Beeswax is really popular, once again. Many people like to put it in their homemade cosmetics and body butters.
Beeswax adds a firmness and stiffness to the coconut oil and shea butter, which are also used by the DIY crowd.
In warm weather, beeswax is especially helpful. Without it, body butter tends to soften. Pure natural beeswax is also added to DIY lip balms. This is what gives it a smooth, firm consistency.
You can melt beeswax to make your own candles. It’s believed that pure beeswax candles can actually help clean the air, because they emit negatively charged ions, which may bind with positively charged toxins. I don’t know if this is true or not. But I’ve heard this from a few sources.
In any event, beeswax candles do burn cleaner than paraffin, a petroleum derivative.
Beeswax, produced by honeybees, offers a myriad of cosmetic and general household uses. It is also said to be good for the skin. That’s why it’s often used for rashes and various skin eruptions, such as acne or eczema. Although I can’t promise anything, I want to pass along this information, about some of the popular uses of beeswax.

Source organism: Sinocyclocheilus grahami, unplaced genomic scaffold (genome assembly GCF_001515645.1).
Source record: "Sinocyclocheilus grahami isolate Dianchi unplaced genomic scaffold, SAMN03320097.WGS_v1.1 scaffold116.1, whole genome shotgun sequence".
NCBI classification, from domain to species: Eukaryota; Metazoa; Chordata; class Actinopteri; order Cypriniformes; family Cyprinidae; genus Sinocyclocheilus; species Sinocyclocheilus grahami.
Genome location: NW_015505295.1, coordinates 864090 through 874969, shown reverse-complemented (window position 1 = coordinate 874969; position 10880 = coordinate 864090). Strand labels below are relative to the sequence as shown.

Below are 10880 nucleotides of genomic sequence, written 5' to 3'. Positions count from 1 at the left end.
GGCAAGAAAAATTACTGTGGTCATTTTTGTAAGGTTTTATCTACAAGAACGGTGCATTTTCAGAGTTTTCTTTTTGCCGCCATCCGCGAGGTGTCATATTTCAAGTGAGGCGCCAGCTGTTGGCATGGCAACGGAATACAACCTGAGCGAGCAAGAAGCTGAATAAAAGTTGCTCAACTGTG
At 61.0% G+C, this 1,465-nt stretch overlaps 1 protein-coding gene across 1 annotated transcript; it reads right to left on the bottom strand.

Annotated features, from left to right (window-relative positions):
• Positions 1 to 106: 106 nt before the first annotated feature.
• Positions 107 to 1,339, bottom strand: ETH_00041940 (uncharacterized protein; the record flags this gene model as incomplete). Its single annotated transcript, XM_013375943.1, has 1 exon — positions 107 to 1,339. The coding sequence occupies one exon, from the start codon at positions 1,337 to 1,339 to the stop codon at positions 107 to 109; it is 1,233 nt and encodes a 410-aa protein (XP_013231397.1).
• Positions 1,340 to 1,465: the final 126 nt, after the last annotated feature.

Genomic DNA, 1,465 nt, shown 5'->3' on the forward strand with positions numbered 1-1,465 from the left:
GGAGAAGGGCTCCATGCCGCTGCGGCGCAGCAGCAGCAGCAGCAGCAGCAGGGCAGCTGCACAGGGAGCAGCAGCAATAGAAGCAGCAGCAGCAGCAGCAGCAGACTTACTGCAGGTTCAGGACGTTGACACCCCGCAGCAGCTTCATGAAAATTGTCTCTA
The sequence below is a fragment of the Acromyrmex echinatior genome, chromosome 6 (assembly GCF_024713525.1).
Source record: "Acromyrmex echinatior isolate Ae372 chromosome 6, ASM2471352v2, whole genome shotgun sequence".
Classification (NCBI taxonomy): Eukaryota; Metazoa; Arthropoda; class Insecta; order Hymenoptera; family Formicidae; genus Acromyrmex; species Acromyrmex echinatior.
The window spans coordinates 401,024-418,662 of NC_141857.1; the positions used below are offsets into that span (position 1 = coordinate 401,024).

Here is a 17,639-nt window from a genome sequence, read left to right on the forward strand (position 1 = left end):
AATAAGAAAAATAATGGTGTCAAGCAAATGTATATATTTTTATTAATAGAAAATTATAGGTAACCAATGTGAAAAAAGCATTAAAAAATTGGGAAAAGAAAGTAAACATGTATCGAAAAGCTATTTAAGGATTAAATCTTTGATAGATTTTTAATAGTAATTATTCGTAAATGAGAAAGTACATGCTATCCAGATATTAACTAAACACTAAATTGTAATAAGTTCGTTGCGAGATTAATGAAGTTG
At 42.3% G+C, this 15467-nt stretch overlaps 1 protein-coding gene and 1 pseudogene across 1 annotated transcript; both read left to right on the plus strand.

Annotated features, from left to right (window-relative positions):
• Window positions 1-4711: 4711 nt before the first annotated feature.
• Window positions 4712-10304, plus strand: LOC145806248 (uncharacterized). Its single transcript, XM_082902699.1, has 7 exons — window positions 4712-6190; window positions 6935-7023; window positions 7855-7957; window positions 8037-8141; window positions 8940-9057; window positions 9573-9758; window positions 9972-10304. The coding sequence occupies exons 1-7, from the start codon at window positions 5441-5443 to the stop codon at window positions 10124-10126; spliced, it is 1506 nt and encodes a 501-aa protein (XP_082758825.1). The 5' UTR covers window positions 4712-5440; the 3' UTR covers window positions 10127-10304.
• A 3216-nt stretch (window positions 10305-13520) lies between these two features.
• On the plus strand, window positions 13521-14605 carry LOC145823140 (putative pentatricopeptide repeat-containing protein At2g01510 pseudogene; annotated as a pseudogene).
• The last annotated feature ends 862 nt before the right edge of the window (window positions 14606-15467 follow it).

Where Can You Buy Beeswax Pellets?
Beeswax is very popular among people who want a more holistic lifestyle, and are interested in making their own skin balm, lip balms, moisturizers and natural beeswax candles.
A few years ago, I threw away all of my chemical based cosmetics and moisturizers. Now, everything I put on my face is 100 percent natural. I never thought I could do it. But I’m making my own cosmetics and my skin seems to be thanking me for it. The dry flaking skin around my mouth, which got worse in the winter, is totally healed.
One advantage to buying beeswax pellets is they come in smaller pieces, so more surface area makes them easier to melt.